Thursday, 23 August 2007

Ke Mana PDRM? - Bahagian IV


Saje nak ingatkan pembaca yang pandangan saya ini dibuat dan dirakamkan pada tahun 1998. Sama ada ianya masih valid atau tidak, sama-samalah direnungkan.

The computer branch has recently underwent a name change to the Information Technology Branch of the Royal Malaysia Police (RMP). I will agree that a name change is due, to reflect on the increasing and widespread use of computers in every facet of police work and not mainly as a data storage device. Whether or not this name change mirrors the degree of sophistication required of the RMP to see to the successful implementation of it’s information technology policy remains to be seen. Personally I doubt it very much because nothing that I have seen or been involved with in this field, shows that the policy makers are really serious, committed or even understands what is IT is all about. I am not in any way casting doubts on the capability of the police IT personnel. They know what they are doing but unfortunately have a limited say in the final decisions regarding IT applications, etc in police work.

I once had the occasion of sitting down with our IT expert to set up our own CID D7 Criminal Database System and to my surprise was told that the police mainframes can only support a code based database management system that can’t support graphics. Any layman knows that photos and graphics are extensively used in police work especially mug shots of known criminals. How such a situation can be allowed to exists by the policy makers, when even my brother who runs his own company with a staff of about 500 only is able to have a text base database with graphic facilities with just two or three PCs standing on the office work desk, is beyond me.

A look at the IT equiptments allocated to my department in Bukit Aman has convinced me of the decision makers unawareness that information technology is not for show but to be actually used in the day to day working environment. The Anti Secret Societies, Vice and Gaming Branch keep records and photos of about 32,000 known secret societies, vice syndicates and gambling syndicates members. We also deals in thousands of reams of documents that needs to be manipulated daily. To bring our department into the IT age, we are given 7 dumb terminals and two PCs running on 486 chips, 4 MB of RAM and 100 MB of disk space. There is no scanners nor modems for manipulation of documents, not even a cheap colour printer or LCD projector for the countless presentations that we have to make. I do not blame the IT Branch for this shorcomings not because some of my closest buddies are from this branch but because I understand how their hands are tied.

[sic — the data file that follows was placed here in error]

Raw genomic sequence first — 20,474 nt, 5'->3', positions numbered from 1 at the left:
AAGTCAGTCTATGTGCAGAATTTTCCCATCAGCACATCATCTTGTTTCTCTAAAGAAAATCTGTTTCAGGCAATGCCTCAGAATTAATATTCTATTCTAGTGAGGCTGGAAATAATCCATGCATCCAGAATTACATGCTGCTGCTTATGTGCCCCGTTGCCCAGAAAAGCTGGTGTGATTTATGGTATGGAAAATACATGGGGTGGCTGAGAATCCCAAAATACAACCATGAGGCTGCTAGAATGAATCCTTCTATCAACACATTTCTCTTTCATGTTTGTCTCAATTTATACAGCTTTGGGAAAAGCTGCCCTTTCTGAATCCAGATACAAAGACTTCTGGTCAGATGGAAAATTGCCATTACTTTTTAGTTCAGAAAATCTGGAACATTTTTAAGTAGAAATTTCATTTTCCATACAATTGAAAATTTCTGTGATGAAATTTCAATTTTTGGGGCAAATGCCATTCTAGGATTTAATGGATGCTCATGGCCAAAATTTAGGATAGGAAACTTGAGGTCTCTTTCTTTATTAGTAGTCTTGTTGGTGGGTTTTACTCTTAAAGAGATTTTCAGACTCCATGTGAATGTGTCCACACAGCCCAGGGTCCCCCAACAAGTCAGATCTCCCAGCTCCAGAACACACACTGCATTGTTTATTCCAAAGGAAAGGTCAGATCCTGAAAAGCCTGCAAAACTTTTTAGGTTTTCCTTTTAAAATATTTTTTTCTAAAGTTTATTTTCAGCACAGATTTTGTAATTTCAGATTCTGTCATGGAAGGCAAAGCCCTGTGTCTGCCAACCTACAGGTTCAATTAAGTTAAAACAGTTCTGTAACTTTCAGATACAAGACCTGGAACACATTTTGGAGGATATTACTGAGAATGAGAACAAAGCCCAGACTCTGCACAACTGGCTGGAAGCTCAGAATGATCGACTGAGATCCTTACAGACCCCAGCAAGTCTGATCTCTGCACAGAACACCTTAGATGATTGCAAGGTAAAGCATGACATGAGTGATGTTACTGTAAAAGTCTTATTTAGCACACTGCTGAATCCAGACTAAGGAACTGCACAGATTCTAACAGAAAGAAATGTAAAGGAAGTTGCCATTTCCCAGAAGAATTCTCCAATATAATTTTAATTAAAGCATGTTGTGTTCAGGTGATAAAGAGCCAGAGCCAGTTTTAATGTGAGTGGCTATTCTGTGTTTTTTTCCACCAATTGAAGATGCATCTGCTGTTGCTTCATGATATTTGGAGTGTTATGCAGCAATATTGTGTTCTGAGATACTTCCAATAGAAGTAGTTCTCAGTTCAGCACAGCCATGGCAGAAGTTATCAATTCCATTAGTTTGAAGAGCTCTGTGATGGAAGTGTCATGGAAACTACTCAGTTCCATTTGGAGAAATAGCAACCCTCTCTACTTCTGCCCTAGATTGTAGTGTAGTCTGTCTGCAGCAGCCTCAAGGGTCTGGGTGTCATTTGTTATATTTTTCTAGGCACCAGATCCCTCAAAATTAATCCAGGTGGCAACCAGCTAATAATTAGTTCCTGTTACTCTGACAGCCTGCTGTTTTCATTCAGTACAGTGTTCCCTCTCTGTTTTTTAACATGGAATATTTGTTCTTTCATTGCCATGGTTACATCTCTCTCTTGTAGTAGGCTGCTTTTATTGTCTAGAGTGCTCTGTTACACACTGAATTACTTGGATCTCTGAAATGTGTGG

From all this, I can only come to the conclusion that either the policy makers have no inkling of what IT means or they do not have the balls (apologies to the ladies in the policy making group) to stand up to the Treasury desk jocks (who holds the purse string) and tell them that either the police have what it wants or the Treasury can police the country.

Logistics Support
This will be my shortest observation of the existing RMP management practices. In the Malaysian Police, logistics support means the following:-
i. investigation officers buying their own typewriters and stationeries to do their official duties
ii. paying from your own pocket for printer ribbons in order to prepare official reports
iii. running around in town begging for loans of audio visual equiptment for that impressive presentation you have to make to some foreign police officers
iv. asking your detectives to get paints and brushes from the neighbourly “chinamen” to repaint the office because the IGP is visiting and the Central Supply Depot says they
are just tendering for the paint supplies and then wondering why members of the force
are corrupted
v. being paid in late 1997 for the expenses you’ve have spent carrying out official duties
out of of town in 1996 using your credit card and then wondering again why members of
the force are corrupted

P/S - The RMP now has a separate Logistics Directorate headed by a Director Of Logistics with the rank of Commissioner of Police.

1 comment:

Anonymous said...

tiada artikel terbaru?